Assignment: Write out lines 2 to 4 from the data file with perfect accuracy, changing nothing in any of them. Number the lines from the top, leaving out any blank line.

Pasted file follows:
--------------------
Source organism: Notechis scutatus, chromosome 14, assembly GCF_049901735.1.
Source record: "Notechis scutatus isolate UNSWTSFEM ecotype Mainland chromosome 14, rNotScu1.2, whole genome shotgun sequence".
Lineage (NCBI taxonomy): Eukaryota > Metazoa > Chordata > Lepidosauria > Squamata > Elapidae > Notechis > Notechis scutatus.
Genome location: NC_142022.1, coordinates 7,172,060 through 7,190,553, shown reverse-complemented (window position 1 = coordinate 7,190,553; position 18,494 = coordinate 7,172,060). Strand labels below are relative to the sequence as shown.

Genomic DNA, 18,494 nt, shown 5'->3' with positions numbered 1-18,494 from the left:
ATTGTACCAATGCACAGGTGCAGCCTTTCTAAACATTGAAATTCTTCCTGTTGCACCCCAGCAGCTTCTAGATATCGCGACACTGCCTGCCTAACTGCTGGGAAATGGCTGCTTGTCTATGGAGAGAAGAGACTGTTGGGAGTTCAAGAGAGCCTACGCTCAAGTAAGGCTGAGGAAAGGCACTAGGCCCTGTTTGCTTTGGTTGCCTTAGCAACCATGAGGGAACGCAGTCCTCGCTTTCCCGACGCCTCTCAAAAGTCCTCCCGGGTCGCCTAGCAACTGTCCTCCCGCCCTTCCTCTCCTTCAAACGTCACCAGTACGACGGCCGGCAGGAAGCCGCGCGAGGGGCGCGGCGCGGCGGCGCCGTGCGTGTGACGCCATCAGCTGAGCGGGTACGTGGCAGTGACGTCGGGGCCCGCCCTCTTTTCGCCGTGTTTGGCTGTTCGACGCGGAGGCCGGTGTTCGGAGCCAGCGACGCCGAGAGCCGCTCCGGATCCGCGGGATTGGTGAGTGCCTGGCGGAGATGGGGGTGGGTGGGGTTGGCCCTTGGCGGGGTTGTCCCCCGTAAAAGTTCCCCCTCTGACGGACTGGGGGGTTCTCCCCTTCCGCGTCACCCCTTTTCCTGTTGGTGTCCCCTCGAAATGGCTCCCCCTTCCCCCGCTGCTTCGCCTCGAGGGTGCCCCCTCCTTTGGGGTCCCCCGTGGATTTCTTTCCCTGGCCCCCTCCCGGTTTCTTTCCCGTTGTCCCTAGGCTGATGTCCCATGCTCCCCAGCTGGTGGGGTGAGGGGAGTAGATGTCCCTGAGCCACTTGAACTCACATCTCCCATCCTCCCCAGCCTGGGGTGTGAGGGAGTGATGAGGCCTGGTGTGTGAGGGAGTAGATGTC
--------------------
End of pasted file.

Source record: "Notechis scutatus isolate UNSWTSFEM ecotype Mainland chromosome 14, rNotScu1.2, whole genome shotgun sequence".
Lineage (NCBI taxonomy): Eukaryota > Metazoa > Chordata > Lepidosauria > Squamata > Elapidae > Notechis > Notechis scutatus.
Genome location: NC_142022.1, coordinates 7,172,060 through 7,190,553, shown reverse-complemented (window position 1 = coordinate 7,190,553; position 18,494 = coordinate 7,172,060). Strand labels below are relative to the sequence as shown.